2,000 ISIS members are Turkish; Erdogan harbours jihadist terrorists.
By Solin Hacador:
Demir Celik, MP of the HDP (People’s Democratic Party), for Mus, a Kurdish-populated city, recently stated at a press conference held at the Turkish Parliament that there are around 2,000 specially-trained Turkish fighters within the ISIS terrorist group waging war against humanity.
There is clear evidence and the whole world knows that Turkish President, Recep Tayyip Erdogan has allowed jihadists to receive training in Incirlik Adana and that he has kept Turkey’s 885 km Syrian border open to the jihadists, including ISIS, providing them a safe haven over the last three years, along with logistic support. This means brutal jihadist terrorists have quite easily entered southern and western Kurdish areas and killed both civilians and security forces.
The declaration by Celik now obliges Recep Tayip Erdogan, President of Turkey, and Ahmet Davutoglu, Prime Minister, and his administration to give an explanation to the world and the Kurdish nation in particular for this very serious crime. Of course it is highly possible that they will deny their collaboration with jihadist terrorists.
Obviously, state sponsorship means critical resources for terrorists, with a continual provision of funds, arms, training, safe passage and sanctuary. It is well reported by the international media that the Turkish AK Party (Justice and development Party) Government developed its collaboration with the jihadists in the Syrian Civil War and they used this as a springboard for their operations in Iraq.
A state that knowingly allows non-state actors to use its territory as a base of operations ought to be held responsible for their attacks though international law lacks a generic definition of terrorism both in treaty and customary law.
There is a reason for supporting such brutal Islamist groups. The reason is to strengthen Islamist power in the Middle East.
It is clear that social, political and even economic power of Middle East Islamists is rapidly growing. However, the phenomenon was not given sufficient attention when they started to make electoral advances in Palestine, Lebanon, Egypt, Morocco and Bahrain. This was followed by successes at the polls by the Islamic Action Front in Jordan in 1989 and the Justice and Development Party in Turkey in 2002.
Obviously, the danger these Islamists posed to humanity was apparent but most of the electorate never wanted see this. What is the danger, they asked? The answer to this question is now painted in blood with the terrorist attacks and military operations of extremist jihadist terrorists in Syria, Iraq and the Kurdish Autonomous Region.
The Islamist revolution in Turkey did not start in 2002. It started earlier, with Necmettin Erbakan (1926 – 2011), the Turkish political leader, founder and inspirer of Islamic political parties. He was very popular during the Refah (Welfare) Party’s era. In consecutive national elections his parties won 7.2 percent of the popular vote in 1987, 16.9 percent (through an electoral coalition with the National Action Party and Democratic Reform Party) in 1991, and 21.4 percent in the December 1995 elections.
Actually, the PKK shares some blame for the increase of Islamist extremism in Turkey. The reason I say this is that, in the 1994 regional election, Ocalan, the leader of the PKK, decided that the Kurdish electorate should not participate. That decision helped Erbakan to get substantial Kurdish votes.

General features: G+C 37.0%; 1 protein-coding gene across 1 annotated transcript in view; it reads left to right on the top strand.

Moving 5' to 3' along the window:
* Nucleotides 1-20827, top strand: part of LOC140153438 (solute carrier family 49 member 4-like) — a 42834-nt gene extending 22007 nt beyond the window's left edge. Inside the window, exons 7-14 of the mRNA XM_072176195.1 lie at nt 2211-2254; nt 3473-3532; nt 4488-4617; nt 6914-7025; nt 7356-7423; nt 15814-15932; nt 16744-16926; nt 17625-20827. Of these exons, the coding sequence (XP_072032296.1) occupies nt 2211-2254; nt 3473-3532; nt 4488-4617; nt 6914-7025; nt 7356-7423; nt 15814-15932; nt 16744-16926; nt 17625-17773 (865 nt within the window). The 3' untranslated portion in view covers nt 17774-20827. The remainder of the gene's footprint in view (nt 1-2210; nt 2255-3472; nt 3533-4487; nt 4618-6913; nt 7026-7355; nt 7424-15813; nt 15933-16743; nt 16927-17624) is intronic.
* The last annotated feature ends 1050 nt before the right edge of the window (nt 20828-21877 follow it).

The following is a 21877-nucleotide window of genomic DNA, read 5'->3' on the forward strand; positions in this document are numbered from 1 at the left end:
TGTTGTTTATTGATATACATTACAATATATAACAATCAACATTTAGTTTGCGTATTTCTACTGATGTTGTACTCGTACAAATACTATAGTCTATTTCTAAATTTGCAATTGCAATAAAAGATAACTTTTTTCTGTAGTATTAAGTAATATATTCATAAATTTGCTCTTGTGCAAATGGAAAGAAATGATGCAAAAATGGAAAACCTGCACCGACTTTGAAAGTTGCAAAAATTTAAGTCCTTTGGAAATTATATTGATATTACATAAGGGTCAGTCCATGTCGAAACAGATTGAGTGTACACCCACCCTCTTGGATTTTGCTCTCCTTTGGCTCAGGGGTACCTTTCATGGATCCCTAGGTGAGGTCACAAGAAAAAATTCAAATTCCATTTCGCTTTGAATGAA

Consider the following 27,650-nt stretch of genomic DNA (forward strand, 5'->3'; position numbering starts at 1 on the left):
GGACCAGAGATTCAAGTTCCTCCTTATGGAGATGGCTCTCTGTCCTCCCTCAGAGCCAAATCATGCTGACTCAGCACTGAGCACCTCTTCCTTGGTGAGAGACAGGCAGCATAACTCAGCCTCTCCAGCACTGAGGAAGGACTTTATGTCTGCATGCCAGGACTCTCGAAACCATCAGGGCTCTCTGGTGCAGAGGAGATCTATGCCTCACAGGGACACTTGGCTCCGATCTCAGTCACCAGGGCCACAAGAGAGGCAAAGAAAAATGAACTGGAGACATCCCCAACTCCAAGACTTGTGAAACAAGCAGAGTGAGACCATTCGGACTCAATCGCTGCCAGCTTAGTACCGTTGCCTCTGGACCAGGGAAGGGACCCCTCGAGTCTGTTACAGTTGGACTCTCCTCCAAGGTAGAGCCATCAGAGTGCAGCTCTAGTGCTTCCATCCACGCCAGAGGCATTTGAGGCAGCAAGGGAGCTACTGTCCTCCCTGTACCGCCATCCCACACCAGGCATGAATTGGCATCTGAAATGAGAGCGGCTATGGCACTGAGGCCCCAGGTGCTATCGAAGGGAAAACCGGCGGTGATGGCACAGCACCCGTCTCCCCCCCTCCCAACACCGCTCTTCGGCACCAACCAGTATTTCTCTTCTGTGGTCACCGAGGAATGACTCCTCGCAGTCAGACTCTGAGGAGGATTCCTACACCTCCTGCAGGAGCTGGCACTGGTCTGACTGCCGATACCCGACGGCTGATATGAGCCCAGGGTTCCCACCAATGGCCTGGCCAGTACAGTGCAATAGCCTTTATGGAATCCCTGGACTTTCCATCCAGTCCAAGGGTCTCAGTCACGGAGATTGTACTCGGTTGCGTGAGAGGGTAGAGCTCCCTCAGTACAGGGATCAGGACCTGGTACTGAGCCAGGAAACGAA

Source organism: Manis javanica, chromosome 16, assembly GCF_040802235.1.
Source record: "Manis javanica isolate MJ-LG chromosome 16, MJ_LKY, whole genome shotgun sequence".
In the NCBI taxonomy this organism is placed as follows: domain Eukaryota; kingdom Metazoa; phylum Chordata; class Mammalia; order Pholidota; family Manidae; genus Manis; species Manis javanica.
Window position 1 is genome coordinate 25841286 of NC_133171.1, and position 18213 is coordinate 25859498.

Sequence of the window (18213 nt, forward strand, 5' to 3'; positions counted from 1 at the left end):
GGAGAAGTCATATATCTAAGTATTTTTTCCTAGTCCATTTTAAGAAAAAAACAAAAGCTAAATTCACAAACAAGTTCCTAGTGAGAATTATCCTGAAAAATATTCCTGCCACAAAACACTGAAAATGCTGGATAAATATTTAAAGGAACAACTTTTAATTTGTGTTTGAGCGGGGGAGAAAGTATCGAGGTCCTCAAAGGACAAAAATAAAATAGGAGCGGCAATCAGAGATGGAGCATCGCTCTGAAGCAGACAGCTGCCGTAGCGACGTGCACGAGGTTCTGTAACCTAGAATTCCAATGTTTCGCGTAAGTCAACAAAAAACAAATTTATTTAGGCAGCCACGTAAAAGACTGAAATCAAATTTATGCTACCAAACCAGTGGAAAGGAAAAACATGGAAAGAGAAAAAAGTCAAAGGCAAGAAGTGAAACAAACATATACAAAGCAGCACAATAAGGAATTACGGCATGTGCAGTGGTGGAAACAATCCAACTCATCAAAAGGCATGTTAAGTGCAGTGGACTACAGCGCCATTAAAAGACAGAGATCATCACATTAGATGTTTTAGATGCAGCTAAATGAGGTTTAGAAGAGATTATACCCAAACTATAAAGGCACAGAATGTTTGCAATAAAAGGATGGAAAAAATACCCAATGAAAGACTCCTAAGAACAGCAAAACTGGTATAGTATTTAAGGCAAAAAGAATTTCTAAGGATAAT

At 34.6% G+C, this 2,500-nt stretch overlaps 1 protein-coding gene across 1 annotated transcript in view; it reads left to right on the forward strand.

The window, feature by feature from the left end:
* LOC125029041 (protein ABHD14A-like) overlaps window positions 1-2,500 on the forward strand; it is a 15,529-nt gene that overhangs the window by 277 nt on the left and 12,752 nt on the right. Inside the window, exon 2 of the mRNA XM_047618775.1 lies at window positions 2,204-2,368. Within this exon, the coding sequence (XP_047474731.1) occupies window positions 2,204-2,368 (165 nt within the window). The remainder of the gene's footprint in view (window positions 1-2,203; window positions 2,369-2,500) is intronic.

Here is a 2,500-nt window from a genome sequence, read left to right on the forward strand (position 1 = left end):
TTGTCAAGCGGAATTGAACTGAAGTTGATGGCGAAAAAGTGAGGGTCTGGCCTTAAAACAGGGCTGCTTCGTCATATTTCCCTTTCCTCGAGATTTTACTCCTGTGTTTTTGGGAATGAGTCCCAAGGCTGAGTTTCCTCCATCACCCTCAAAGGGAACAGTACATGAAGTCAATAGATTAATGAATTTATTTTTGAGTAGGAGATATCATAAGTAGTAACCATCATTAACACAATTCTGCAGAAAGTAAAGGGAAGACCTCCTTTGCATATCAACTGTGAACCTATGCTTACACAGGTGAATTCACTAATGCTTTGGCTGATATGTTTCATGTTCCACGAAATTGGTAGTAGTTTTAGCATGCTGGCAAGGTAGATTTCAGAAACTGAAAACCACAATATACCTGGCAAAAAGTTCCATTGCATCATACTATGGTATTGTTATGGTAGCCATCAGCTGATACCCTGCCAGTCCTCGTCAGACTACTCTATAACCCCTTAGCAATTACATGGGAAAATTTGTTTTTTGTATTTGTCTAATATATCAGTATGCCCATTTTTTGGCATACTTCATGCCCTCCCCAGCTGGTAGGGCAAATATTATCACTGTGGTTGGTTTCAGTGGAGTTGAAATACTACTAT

Erbakan and his collaborators supported Turkish Hizbollah, and even encouraged many Kurdish youths from Amed, Batman, Bingol and Mardin to join the group. Many university students financially supported them during this period to help stop the rise of the PKK in Turkey. Hizbollah became a nightmare for all Kurdish people. This very brutal terrorist group was involved in the execution and torture of thousands of Kurds, including the execution of 500 PKK members.
They were supported by both Erbakan and Erdogan. After the death of Velioglu, the Turkish Hizbollah leader, the group began to disintegrate as most members defected to Iran and northern Iraq. They received significant support from Iran. It is now believed that many Turkish Hezbollah defectors made connections with other terrorist groups like Ansar al-Islam and al-Qaeda. They are most probably participating now in ISIS terrorist attacks.
The jihadist terrorist groups continue to inflict pain and suffering on people all over the world. A long term solution is needed to win the war on terror: the advancement of freedom and human dignity through effective democracy.
It is advised that Turkey must meet its obligations to combat terrorism and deny safe haven under U.N. Security Council Resolution 1373. Turkey is a member of the UN, NATO, OECD, OSCE, OIC and G20. Its full membership to the European Union has been negotiated since 2005. However, the Turkish human rights record continues to be an important obstacle to future membership of the EU. If Turkey does not fulfill its UN and NATO obligations, its membership should be reviewed and revoked. The Turkish AK Party Government cannot be allowed to walk away from these very serious international war crimes with clean hands. There is an international obligation to investigate this issue and not allow criminals to play with the peace of the world.
Solin Hacador is currently working as an academician and business investment advisor in Spain. She is specialized in international commercial law and human rights law. She is also a Kurdish human rights activist and writer working on a volunteer basis. She has a doctoral research on the development of European Union co-operation and intercultural dialogue. She is interested in Middle East politics, mainly in Kurdish politics, Kurdish literature, international law, particularly in human rights law; counter terrorism, war and peace processes.